It was déjà vu all over again.  I wrote back and told Mr. Tideki that the retainer had to come from him and I would not be accepting any checks from Mr. Ederson.

Nonetheless, the next day I received two “Official Checks” dated August 13 and drawn on Branch Banking & Trust Company (BB&T)—issuing branch: Lake Norman-Northcross; purchaser: Duncan Ederson.  One check was for $150,000, the other was for $1,500.  Both were payable to my firm and signed by a woman at the bank named Susan Jacobs.  Yes, there is a BB&T and it has a branch in Lake Norman-Northcross.  I called BB&T and spoke to a bank officer in Huntersville, North Carolina. She immediately confirmed that the routing numbers were not the bank’s and that the Lake Norman-Northcross branch doesn’t have an employee named Susan Jacobs.  Oh yes, I also called Paul Stephas of Stephas Roofing in Chatfield.  He’d never heard of anyone named Duncan Ederson.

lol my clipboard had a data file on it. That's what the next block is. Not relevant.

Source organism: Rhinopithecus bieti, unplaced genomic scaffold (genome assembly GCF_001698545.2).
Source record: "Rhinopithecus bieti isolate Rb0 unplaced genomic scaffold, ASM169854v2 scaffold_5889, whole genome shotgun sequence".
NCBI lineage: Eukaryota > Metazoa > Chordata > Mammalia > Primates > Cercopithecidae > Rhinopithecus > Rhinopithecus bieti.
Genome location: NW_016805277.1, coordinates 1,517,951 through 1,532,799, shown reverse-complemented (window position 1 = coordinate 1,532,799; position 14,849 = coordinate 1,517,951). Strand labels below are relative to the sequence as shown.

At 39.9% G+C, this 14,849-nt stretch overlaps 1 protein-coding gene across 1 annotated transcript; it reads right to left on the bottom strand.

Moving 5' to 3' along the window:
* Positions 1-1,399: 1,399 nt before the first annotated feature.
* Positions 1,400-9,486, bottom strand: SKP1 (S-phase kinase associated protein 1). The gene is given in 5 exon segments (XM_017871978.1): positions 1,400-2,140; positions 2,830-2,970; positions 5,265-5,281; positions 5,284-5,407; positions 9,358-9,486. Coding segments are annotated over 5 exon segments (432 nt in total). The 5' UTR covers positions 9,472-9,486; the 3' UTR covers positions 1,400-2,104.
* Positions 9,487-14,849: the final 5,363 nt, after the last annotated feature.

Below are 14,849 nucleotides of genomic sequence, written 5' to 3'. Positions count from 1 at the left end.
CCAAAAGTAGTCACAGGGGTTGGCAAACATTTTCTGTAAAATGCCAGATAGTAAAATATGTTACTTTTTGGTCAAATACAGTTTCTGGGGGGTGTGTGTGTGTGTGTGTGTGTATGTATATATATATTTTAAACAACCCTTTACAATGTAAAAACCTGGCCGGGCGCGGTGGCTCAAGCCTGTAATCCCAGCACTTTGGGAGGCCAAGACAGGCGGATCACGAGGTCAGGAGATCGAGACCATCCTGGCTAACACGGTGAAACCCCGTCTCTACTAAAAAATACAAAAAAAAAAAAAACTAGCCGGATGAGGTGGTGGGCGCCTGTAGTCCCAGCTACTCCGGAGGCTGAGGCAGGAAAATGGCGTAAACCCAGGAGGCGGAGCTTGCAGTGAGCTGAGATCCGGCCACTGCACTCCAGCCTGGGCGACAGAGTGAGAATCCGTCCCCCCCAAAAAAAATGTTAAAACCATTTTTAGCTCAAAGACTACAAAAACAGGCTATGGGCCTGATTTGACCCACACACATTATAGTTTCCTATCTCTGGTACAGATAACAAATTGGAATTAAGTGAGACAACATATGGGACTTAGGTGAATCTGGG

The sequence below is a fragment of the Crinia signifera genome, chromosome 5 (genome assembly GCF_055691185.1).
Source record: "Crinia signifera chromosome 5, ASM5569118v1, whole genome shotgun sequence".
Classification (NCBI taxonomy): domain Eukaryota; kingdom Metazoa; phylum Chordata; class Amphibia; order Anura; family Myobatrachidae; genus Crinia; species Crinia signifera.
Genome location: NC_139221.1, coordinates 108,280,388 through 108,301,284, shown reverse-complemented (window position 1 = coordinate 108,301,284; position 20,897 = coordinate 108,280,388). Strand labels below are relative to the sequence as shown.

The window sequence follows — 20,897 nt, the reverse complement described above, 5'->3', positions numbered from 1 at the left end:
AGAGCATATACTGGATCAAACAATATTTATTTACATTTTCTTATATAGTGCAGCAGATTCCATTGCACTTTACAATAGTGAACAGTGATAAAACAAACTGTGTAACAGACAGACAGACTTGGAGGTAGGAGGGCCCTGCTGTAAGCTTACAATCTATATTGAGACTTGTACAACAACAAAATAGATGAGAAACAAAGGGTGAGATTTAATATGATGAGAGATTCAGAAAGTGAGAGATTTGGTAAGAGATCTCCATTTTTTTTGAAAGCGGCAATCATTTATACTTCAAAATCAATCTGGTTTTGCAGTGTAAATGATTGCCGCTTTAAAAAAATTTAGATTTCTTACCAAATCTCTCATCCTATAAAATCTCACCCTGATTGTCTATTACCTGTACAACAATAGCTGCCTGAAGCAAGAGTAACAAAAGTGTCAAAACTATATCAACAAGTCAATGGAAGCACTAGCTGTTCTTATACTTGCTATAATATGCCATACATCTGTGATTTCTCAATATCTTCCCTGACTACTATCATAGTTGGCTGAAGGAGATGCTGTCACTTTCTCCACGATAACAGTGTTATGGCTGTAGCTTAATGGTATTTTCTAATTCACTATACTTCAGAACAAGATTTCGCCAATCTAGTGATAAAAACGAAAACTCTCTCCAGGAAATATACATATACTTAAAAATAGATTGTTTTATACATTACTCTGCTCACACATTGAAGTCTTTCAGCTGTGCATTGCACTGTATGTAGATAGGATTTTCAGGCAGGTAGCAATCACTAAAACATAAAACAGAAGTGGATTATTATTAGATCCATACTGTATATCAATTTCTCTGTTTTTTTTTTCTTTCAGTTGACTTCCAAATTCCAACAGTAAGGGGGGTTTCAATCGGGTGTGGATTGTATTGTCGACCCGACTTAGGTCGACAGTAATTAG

Unreal Realty Company

Feeling somewhat beleaguered, I received a new email on August 11, this one from a Sandra Adams of Adams Realty, Inc. in Collinsville, Virginia.  At the suggestion of C. Marie Eckert of Miller Nash LLP, a Seattle law firm, Ms. Adams was referring me a case on behalf of one of her clients who wanted to sue over the breach of a real estate loan.  Reflexively, I Googled Sandra Adams, Adams Realty, C. Marie Eckert, and Miller Nash LLP.  All of them were there on the WorldWide Web.  I replied to Ms. Adams, thanking her for the inquiry and asking her to call me. Then I tried to get in touch with C. Marie Eckert in Seattle.  A few hours later her secretary called back to say Ms. Eckert had never heard of Sandra Adams or Adams Realty.